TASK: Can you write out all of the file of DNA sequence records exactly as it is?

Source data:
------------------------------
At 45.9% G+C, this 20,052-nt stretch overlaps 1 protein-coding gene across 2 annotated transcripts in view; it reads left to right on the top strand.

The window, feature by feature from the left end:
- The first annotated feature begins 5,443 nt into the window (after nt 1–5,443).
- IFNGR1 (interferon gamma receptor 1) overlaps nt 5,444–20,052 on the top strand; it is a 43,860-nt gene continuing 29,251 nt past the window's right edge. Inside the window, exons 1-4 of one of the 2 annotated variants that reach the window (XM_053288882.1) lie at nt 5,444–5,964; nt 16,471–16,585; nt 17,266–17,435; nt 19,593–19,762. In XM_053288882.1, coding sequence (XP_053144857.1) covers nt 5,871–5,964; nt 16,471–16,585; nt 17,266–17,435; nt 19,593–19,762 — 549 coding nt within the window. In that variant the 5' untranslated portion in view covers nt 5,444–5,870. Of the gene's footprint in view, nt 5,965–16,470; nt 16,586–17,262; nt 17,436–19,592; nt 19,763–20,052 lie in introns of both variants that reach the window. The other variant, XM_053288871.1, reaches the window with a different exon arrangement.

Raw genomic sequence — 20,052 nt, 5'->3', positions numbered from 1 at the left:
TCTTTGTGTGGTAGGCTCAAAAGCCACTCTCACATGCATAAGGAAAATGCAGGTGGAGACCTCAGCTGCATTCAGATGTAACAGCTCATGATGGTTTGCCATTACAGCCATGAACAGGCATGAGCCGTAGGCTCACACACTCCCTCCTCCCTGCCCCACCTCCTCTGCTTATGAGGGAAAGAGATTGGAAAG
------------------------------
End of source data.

At 45.9% G+C, this 20,052-nt stretch overlaps 1 protein-coding gene across 2 annotated transcripts in view; it reads left to right on the top strand.

The window, feature by feature from the left end:
- The first annotated feature begins 5,443 nt into the window (after nt 1–5,443).
- IFNGR1 (interferon gamma receptor 1) overlaps nt 5,444–20,052 on the top strand; it is a 43,860-nt gene continuing 29,251 nt past the window's right edge. Inside the window, exons 1-4 of one of the 2 annotated variants that reach the window (XM_053288882.1) lie at nt 5,444–5,964; nt 16,471–16,585; nt 17,266–17,435; nt 19,593–19,762. In XM_053288882.1, coding sequence (XP_053144857.1) covers nt 5,871–5,964; nt 16,471–16,585; nt 17,266–17,435; nt 19,593–19,762 — 549 coding nt within the window. In that variant the 5' untranslated portion in view covers nt 5,444–5,870. Of the gene's footprint in view, nt 5,965–16,470; nt 16,586–17,262; nt 17,436–19,592; nt 19,763–20,052 lie in introns of both variants that reach the window. The other variant, XM_053288871.1, reaches the window with a different exon arrangement.

Raw genomic sequence — 20,052 nt, 5'->3', positions numbered from 1 at the left:
TCTTTGTGTGGTAGGCTCAAAAGCCACTCTCACATGCATAAGGAAAATGCAGGTGGAGACCTCAGCTGCATTCAGATGTAACAGCTCATGATGGTTTGCCATTACAGCCATGAACAGGCATGAGCCGTAGGCTCACACACTCCCTCCTCCCTGCCCCACCTCCTCTGCTTATGAGGGAAAGAGATTGGAAAG